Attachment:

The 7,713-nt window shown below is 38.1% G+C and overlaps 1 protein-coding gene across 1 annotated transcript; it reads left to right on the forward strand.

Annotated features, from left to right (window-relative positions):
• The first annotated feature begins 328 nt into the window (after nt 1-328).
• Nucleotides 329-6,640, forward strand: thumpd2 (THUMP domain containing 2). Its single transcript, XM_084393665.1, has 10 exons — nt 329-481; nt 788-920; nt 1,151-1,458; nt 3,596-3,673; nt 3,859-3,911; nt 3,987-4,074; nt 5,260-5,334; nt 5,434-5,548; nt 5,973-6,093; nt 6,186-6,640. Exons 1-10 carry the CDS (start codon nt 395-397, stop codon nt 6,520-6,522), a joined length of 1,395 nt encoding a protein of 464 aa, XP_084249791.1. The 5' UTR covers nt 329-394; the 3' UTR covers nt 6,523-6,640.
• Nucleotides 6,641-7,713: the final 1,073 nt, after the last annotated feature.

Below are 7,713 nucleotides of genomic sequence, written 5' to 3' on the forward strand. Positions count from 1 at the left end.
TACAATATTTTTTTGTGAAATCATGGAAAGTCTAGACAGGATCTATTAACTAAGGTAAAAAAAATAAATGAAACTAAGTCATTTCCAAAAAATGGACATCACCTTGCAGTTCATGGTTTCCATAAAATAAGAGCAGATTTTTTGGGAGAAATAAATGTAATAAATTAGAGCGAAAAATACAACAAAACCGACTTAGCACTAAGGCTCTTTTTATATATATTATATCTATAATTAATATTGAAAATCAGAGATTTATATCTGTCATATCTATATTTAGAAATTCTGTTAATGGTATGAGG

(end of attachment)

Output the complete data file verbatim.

The 7,713-nt window shown below is 38.1% G+C and overlaps 1 protein-coding gene across 1 annotated transcript; it reads left to right on the forward strand.

Annotated features, from left to right (window-relative positions):
• The first annotated feature begins 328 nt into the window (after nt 1-328).
• Nucleotides 329-6,640, forward strand: thumpd2 (THUMP domain containing 2). Its single transcript, XM_084393665.1, has 10 exons — nt 329-481; nt 788-920; nt 1,151-1,458; nt 3,596-3,673; nt 3,859-3,911; nt 3,987-4,074; nt 5,260-5,334; nt 5,434-5,548; nt 5,973-6,093; nt 6,186-6,640. Exons 1-10 carry the CDS (start codon nt 395-397, stop codon nt 6,520-6,522), a joined length of 1,395 nt encoding a protein of 464 aa, XP_084249791.1. The 5' UTR covers nt 329-394; the 3' UTR covers nt 6,523-6,640.
• Nucleotides 6,641-7,713: the final 1,073 nt, after the last annotated feature.

Below are 7,713 nucleotides of genomic sequence, written 5' to 3' on the forward strand. Positions count from 1 at the left end.
TACAATATTTTTTTGTGAAATCATGGAAAGTCTAGACAGGATCTATTAACTAAGGTAAAAAAAATAAATGAAACTAAGTCATTTCCAAAAAATGGACATCACCTTGCAGTTCATGGTTTCCATAAAATAAGAGCAGATTTTTTGGGAGAAATAAATGTAATAAATTAGAGCGAAAAATACAACAAAACCGACTTAGCACTAAGGCTCTTTTTATATATATTATATCTATAATTAATATTGAAAATCAGAGATTTATATCTGTCATATCTATATTTAGAAATTCTGTTAATGGTATGAGG